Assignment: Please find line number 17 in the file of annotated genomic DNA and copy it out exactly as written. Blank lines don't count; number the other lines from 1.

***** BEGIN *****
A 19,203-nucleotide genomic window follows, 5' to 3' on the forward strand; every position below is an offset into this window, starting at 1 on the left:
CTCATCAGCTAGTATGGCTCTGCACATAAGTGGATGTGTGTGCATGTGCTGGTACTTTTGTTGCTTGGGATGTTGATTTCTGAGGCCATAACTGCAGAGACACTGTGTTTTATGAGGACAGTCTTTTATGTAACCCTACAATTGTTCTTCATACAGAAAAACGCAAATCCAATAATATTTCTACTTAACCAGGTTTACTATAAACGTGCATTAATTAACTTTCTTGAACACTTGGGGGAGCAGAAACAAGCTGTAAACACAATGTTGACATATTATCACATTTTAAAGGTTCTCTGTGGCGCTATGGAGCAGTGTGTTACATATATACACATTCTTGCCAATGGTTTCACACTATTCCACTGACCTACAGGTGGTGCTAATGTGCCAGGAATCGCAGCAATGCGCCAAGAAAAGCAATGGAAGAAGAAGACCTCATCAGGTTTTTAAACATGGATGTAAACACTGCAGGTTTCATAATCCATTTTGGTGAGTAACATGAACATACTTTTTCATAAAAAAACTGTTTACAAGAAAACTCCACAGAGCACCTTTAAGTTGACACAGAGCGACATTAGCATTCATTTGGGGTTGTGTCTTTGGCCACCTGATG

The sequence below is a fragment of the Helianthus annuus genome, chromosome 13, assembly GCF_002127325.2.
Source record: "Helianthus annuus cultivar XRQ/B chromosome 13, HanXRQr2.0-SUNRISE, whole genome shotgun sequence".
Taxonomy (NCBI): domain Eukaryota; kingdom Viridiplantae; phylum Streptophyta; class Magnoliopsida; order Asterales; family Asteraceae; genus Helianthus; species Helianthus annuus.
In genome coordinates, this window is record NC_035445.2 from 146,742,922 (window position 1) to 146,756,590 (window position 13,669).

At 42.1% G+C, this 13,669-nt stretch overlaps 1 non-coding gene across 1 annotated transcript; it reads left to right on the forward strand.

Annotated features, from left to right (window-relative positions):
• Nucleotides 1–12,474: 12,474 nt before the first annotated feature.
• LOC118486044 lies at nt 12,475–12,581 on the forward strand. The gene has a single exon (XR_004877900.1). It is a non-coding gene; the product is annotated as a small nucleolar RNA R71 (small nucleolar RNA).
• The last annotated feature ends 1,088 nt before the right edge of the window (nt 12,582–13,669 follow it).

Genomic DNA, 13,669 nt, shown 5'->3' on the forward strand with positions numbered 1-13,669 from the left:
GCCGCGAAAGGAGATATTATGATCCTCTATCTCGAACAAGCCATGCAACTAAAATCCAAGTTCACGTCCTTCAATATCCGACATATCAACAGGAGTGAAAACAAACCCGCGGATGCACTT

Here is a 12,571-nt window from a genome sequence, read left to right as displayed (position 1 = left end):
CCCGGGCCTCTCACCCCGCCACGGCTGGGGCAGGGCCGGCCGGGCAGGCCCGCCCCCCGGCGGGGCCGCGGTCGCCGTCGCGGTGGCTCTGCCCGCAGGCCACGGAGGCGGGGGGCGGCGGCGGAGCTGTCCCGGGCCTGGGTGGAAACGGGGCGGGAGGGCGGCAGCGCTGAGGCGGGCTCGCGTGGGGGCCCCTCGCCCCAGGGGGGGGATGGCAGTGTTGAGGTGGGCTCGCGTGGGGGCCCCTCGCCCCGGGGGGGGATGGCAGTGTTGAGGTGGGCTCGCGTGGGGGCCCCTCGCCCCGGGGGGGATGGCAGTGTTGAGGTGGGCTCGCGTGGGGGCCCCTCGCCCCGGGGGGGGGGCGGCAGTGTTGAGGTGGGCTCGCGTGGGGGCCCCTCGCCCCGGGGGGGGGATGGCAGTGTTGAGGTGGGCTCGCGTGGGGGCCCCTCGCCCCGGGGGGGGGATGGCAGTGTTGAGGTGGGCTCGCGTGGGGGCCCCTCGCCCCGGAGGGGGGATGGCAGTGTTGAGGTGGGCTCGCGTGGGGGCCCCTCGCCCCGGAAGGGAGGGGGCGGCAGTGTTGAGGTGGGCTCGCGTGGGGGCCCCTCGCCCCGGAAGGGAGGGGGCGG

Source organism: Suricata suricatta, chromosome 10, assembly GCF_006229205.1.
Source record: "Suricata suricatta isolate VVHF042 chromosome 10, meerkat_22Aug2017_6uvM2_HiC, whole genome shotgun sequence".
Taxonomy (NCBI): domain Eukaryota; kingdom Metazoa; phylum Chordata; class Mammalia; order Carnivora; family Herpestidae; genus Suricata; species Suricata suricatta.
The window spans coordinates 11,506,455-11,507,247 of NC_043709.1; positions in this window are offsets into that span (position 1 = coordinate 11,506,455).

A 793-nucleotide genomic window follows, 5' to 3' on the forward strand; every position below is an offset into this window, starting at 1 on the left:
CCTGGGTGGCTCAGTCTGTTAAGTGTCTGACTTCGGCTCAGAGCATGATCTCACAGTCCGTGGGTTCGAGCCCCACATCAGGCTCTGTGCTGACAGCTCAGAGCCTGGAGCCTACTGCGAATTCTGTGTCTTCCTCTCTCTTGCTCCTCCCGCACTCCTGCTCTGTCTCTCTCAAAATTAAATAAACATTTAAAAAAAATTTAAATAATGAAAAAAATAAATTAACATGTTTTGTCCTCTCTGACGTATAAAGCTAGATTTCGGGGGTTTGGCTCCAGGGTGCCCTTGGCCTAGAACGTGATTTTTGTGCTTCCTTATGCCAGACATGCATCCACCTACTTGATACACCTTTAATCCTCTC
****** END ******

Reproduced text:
Source record: "Suricata suricatta isolate VVHF042 chromosome 10, meerkat_22Aug2017_6uvM2_HiC, whole genome shotgun sequence".